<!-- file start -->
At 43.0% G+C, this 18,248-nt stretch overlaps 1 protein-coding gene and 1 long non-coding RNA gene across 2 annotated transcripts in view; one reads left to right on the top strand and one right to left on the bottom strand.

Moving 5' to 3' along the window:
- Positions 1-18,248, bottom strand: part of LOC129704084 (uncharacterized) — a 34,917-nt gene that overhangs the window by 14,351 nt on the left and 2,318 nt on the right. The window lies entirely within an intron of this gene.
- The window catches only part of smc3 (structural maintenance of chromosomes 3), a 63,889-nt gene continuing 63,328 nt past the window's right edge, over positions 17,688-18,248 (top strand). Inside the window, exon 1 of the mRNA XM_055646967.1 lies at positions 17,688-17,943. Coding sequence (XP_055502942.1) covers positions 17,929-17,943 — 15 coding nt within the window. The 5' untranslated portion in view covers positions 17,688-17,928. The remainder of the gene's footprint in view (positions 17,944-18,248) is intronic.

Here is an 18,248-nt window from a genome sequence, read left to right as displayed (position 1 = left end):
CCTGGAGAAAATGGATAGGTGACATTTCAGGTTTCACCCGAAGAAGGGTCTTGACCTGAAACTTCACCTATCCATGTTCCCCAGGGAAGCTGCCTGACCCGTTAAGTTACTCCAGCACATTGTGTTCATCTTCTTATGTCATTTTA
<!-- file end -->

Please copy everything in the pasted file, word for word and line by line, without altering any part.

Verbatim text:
At 43.0% G+C, this 18,248-nt stretch overlaps 1 protein-coding gene and 1 long non-coding RNA gene across 2 annotated transcripts in view; one reads left to right on the top strand and one right to left on the bottom strand.

Moving 5' to 3' along the window:
- Positions 1-18,248, bottom strand: part of LOC129704084 (uncharacterized) — a 34,917-nt gene that overhangs the window by 14,351 nt on the left and 2,318 nt on the right. The window lies entirely within an intron of this gene.
- The window catches only part of smc3 (structural maintenance of chromosomes 3), a 63,889-nt gene continuing 63,328 nt past the window's right edge, over positions 17,688-18,248 (top strand). Inside the window, exon 1 of the mRNA XM_055646967.1 lies at positions 17,688-17,943. Coding sequence (XP_055502942.1) covers positions 17,929-17,943 — 15 coding nt within the window. The 5' untranslated portion in view covers positions 17,688-17,928. The remainder of the gene's footprint in view (positions 17,944-18,248) is intronic.

Here is an 18,248-nt window from a genome sequence, read left to right as displayed (position 1 = left end):
CCTGGAGAAAATGGATAGGTGACATTTCAGGTTTCACCCGAAGAAGGGTCTTGACCTGAAACTTCACCTATCCATGTTCCCCAGGGAAGCTGCCTGACCCGTTAAGTTACTCCAGCACATTGTGTTCATCTTCTTATGTCATTTTA